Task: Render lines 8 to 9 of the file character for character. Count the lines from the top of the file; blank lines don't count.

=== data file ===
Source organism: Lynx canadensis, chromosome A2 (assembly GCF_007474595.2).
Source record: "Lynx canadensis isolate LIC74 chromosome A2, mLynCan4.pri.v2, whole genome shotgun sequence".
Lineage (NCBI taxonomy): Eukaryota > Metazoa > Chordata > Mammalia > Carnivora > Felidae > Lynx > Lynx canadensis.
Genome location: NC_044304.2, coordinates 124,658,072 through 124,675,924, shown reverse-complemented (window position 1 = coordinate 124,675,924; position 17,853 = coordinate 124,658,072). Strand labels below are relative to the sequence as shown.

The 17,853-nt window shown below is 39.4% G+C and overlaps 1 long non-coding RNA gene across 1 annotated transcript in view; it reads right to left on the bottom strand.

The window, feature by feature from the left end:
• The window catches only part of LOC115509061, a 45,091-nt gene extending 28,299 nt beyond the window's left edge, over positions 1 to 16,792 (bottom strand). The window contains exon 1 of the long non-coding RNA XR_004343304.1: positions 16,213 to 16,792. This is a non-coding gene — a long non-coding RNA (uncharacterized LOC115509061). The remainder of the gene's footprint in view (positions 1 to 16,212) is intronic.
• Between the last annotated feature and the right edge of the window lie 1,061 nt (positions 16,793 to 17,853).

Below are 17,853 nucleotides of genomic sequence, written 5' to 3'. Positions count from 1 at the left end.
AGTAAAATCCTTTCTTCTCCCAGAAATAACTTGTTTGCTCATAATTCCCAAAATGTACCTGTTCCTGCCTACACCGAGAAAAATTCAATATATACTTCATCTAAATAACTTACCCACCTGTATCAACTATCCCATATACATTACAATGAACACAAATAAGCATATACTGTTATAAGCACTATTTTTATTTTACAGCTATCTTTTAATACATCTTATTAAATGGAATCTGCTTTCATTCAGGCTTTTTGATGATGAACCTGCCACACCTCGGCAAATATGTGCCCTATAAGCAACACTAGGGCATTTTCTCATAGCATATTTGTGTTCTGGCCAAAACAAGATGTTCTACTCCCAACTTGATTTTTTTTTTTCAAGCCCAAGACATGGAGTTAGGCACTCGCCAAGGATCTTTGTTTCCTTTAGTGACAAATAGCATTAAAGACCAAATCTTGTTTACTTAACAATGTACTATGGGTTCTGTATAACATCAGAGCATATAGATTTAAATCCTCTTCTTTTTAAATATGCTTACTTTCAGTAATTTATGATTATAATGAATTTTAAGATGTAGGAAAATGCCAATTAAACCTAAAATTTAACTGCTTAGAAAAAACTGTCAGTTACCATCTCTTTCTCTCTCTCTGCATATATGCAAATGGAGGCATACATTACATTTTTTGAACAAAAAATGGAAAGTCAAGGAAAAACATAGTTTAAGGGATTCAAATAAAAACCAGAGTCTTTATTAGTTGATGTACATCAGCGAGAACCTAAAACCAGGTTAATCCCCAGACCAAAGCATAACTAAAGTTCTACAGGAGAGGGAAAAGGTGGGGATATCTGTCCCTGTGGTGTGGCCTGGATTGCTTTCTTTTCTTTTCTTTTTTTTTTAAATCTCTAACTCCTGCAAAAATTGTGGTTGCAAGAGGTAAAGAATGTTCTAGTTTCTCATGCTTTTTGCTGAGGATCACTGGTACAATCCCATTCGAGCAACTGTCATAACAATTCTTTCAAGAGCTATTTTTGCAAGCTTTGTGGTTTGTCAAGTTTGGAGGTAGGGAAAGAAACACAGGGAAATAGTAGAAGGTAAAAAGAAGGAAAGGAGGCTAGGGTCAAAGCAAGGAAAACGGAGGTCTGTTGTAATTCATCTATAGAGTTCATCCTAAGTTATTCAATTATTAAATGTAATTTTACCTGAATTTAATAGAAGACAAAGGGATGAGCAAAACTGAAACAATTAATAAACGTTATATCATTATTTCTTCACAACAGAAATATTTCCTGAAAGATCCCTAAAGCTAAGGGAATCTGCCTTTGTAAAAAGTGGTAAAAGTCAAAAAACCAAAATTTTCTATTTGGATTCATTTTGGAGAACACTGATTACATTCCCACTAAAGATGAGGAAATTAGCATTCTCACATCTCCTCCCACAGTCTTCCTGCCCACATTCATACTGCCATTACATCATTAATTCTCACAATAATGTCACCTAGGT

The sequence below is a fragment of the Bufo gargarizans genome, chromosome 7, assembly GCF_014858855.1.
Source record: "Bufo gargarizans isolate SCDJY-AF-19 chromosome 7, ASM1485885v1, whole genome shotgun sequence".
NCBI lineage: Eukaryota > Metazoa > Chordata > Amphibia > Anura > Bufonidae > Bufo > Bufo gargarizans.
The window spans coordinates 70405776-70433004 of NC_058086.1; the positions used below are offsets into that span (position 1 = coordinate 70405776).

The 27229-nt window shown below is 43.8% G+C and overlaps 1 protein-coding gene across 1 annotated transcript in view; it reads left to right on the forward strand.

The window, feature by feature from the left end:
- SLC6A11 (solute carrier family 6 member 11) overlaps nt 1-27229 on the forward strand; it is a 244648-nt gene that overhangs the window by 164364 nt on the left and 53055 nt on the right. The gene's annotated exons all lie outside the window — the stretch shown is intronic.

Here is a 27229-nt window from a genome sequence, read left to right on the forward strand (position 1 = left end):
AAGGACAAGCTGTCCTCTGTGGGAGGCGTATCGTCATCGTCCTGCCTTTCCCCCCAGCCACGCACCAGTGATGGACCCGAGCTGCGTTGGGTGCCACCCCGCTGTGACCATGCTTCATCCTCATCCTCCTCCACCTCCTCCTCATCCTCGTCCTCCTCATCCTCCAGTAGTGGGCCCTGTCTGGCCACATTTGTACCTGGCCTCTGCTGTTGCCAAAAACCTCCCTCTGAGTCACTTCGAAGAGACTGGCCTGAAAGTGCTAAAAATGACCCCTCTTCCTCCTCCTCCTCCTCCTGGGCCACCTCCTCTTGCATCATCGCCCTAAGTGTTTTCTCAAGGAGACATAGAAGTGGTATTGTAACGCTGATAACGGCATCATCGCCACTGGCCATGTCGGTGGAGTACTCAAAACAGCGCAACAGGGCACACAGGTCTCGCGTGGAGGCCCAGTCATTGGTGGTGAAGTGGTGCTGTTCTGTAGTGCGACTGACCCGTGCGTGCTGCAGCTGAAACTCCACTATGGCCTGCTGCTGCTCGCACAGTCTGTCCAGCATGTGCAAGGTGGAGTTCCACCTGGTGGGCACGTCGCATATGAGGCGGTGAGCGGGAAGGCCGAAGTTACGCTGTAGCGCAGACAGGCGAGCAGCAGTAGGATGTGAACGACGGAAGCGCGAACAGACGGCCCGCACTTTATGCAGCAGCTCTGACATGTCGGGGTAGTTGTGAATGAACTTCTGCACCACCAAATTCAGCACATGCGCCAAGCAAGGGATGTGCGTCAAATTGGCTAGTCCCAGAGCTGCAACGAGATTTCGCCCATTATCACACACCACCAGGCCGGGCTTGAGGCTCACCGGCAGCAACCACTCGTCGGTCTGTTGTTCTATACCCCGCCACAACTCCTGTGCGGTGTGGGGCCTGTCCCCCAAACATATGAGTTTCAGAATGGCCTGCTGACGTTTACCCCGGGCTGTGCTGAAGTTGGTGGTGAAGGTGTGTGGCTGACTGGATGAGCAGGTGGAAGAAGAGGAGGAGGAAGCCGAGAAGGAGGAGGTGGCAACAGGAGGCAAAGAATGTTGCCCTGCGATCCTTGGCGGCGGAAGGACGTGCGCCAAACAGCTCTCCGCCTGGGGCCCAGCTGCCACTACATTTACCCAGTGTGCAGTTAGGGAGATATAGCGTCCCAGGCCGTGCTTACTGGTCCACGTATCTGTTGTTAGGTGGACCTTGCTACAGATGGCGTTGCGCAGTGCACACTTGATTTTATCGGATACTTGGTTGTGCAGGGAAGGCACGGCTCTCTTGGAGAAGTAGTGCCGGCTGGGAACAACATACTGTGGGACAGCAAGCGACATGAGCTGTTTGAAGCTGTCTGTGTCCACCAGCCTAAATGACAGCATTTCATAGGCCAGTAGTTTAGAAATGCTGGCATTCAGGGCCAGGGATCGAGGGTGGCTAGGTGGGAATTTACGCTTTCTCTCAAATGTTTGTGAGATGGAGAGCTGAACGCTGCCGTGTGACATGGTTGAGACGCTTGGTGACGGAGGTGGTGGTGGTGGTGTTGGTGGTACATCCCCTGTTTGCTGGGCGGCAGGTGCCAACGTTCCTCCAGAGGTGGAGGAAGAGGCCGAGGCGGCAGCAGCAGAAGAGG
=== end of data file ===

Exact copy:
• Between the last annotated feature and the right edge of the window lie 1,061 nt (positions 16,793 to 17,853).

Below are 17,853 nucleotides of genomic sequence, written 5' to 3'. Positions count from 1 at the left end.